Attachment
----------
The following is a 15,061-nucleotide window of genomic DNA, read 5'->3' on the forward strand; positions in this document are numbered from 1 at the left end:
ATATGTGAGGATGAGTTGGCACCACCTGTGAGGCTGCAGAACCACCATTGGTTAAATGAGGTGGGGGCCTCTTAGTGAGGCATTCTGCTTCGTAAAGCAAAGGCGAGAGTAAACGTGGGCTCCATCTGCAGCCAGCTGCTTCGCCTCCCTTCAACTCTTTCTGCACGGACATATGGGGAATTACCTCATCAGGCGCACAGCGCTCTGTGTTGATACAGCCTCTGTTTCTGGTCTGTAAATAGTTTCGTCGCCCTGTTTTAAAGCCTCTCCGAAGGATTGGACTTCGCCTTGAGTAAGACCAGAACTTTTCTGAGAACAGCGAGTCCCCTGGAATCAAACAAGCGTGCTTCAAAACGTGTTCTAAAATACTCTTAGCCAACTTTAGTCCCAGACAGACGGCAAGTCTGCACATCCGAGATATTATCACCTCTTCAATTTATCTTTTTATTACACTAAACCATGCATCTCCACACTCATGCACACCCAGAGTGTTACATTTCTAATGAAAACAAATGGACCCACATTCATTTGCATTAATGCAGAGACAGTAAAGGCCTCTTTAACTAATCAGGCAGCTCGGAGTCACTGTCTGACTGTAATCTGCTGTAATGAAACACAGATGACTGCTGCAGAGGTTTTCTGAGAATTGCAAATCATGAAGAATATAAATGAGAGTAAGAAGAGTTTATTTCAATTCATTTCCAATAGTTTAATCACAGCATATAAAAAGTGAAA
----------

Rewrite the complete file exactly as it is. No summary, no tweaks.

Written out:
The following is a 15,061-nucleotide window of genomic DNA, read 5'->3' on the forward strand; positions in this document are numbered from 1 at the left end:
ATATGTGAGGATGAGTTGGCACCACCTGTGAGGCTGCAGAACCACCATTGGTTAAATGAGGTGGGGGCCTCTTAGTGAGGCATTCTGCTTCGTAAAGCAAAGGCGAGAGTAAACGTGGGCTCCATCTGCAGCCAGCTGCTTCGCCTCCCTTCAACTCTTTCTGCACGGACATATGGGGAATTACCTCATCAGGCGCACAGCGCTCTGTGTTGATACAGCCTCTGTTTCTGGTCTGTAAATAGTTTCGTCGCCCTGTTTTAAAGCCTCTCCGAAGGATTGGACTTCGCCTTGAGTAAGACCAGAACTTTTCTGAGAACAGCGAGTCCCCTGGAATCAAACAAGCGTGCTTCAAAACGTGTTCTAAAATACTCTTAGCCAACTTTAGTCCCAGACAGACGGCAAGTCTGCACATCCGAGATATTATCACCTCTTCAATTTATCTTTTTATTACACTAAACCATGCATCTCCACACTCATGCACACCCAGAGTGTTACATTTCTAATGAAAACAAATGGACCCACATTCATTTGCATTAATGCAGAGACAGTAAAGGCCTCTTTAACTAATCAGGCAGCTCGGAGTCACTGTCTGACTGTAATCTGCTGTAATGAAACACAGATGACTGCTGCAGAGGTTTTCTGAGAATTGCAAATCATGAAGAATATAAATGAGAGTAAGAAGAGTTTATTTCAATTCATTTCCAATAGTTTAATCACAGCATATAAAAAGTGAAA